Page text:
Alexandra is a current junior in the Honors College at Florida International University. She plans to pursue a degree in Accounting and earn her certifications and licenses to become a CPA. She is an active member of Beta Alpha Psi, a national honor society for Accounting and Finance majors. She enjoys traveling, sports, and fashion. Alexandra has explored over twelve different countries and appreciates the culture and lifestyle in each; she believes each country has something special to offer. With plans to study abroad in Paris this summer, she is excited to embark on a whole new journey.
Vizcaya as Text
A Lost Culture by Alexandra Rodriguez of FIU at Vizcaya
Lavish marble walls, extravagant landscaping, large portraits and grand décor are parts of Vizcaya visitors can’t miss. Being such a notable museum and garden in Miami, many know about James Deering and his history at the villa. However, no one ever speaks about the Afro-Caribbean men who, quite literally, built Vizcaya from the ground up. There are no Bahamian references, no Caribbean themes, or décor displayed throughout the villa. James Deering was an extremely wealthy man, yet these poor black men were building his estate. The lifestyles of these men greatly juxtapose each other. Deering had just about anything he could have ever needed, and these Afro-Caribbean men were limited in many aspects of life. After inheriting his family’s business, James Deering was able to invest and later take the Deering Harvesting Company further. The Bahamian men didn’t have stories anywhere near these. They would migrate to a place like South Florida in hopes of finding work and having food to put on the table. Unfortunately, they didn’t have the opportunity to inherit a family business or invest in a winter home like Deering. It’s ironic that these men were among the many to build such an extravagant place, when their lives were anything but extravagant.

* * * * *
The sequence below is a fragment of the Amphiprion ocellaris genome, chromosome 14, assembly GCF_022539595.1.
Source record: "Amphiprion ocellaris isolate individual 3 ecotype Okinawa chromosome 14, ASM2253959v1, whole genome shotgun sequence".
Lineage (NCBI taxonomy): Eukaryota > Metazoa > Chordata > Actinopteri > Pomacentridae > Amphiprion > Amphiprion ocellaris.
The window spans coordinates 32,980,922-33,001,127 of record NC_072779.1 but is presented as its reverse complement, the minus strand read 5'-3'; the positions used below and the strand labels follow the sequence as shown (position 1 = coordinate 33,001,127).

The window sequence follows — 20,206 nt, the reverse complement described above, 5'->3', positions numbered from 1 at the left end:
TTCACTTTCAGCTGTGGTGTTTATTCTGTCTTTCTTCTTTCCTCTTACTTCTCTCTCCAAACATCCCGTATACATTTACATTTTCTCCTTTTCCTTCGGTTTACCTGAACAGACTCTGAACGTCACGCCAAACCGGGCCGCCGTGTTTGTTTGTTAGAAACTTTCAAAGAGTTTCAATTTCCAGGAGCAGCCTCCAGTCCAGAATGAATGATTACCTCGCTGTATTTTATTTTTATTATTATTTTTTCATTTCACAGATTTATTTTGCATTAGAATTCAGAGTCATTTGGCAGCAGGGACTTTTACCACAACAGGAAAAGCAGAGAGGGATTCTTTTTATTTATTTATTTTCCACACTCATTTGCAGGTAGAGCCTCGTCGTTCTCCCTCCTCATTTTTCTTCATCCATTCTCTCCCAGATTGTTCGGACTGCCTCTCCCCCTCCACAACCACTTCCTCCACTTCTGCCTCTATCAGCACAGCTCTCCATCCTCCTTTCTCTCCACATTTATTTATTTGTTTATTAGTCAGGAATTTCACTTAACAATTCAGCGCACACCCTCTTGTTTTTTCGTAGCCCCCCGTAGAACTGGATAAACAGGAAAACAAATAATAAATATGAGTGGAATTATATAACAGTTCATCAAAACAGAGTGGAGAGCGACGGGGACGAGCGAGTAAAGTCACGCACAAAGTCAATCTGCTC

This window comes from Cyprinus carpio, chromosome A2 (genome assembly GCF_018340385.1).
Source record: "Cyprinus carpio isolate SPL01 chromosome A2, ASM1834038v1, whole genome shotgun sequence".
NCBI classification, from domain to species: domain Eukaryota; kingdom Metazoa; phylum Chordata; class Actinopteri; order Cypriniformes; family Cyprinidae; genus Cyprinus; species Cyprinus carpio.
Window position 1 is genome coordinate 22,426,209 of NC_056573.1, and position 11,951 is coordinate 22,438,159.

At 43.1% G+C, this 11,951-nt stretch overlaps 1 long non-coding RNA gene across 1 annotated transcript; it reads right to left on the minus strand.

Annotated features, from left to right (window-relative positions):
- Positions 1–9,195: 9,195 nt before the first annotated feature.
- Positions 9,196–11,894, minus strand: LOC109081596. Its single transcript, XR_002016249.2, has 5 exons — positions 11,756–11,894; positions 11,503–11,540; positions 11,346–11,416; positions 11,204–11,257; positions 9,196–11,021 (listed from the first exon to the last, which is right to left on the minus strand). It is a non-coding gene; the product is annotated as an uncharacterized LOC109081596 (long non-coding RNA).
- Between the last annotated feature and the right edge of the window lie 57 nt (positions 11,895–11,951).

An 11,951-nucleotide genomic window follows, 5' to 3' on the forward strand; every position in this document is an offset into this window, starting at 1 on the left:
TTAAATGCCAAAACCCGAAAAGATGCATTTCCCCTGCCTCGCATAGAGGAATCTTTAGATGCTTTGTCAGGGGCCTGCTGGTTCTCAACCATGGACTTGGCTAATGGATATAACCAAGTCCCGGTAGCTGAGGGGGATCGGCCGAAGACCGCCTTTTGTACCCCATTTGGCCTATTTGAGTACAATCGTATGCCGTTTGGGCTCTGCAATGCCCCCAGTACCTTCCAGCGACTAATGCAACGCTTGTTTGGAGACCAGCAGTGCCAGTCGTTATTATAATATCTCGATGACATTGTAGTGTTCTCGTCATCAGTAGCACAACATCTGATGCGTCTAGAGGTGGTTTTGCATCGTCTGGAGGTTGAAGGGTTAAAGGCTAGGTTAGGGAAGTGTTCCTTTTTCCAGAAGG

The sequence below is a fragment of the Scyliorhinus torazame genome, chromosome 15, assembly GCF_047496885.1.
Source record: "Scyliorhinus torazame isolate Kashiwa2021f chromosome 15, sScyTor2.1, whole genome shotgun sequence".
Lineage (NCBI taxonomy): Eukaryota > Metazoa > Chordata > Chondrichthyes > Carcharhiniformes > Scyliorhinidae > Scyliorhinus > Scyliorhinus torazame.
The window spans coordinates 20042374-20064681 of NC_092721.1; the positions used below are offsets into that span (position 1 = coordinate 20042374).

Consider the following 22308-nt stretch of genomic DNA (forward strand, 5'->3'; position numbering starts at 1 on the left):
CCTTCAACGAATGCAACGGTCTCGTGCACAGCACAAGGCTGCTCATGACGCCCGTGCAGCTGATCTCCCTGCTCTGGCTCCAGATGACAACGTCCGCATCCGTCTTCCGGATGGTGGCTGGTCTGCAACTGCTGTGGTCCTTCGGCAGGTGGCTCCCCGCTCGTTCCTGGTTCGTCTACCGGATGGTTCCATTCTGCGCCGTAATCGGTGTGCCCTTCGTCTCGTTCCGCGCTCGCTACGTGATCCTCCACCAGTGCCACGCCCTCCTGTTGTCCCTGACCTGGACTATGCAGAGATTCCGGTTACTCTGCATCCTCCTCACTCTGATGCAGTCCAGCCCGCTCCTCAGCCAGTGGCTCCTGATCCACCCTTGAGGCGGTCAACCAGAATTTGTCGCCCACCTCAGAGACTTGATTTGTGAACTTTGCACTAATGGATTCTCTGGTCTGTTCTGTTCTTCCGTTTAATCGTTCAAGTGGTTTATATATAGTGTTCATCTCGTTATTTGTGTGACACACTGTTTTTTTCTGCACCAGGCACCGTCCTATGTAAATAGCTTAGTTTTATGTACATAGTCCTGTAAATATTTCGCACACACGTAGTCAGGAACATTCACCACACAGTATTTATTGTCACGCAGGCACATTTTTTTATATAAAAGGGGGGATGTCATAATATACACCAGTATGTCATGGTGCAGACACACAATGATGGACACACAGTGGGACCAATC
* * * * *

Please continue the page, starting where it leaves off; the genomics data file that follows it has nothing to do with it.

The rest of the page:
While the architecture in Vizcaya includes inspiration from Italy, Spain and France, we fail to see the inclusion of a culture that has such significance to the villa. Much of the stonework throughout the property were even carved by Bahamian stonemasons. It would be a great celebration to include Caribbean references around Vizcaya and represent the men who built such a significant place in our city, especially since Miami is still very influenced by this culture.
FREEDOM TOWER AS TEXT
Operation American Dream by Alexandra Rodriguez of FIU at the Freedom Tower
I grew up listening to my grandparents’ stories of their migration to the United States. I was always intrigued as to how and where they took their first steps in the country I have called home for twenty years. My mother’s mom, my Lela, has explained her journey to America several times to me. When she was just eight years old, she was to separate from her family in Cuba and board a plane that was to take thousands of children to the United States. “Pedro Pan” was an operation to help minors reach safety from the Castro regime. My grandma explains that at that time, around the early 1960s, the Freedom Tower hadn’t been a reception center for Cuban refugees yet. Instead, she was taken to a small building, “almost like a post office,” she explains. Here, the children were processed, and many were sent for adoption or claimed by relatives. After she was claimed by a family friend, she was able to reunite with her parents a few years later due to a program called “Freedom Flights” in 1965.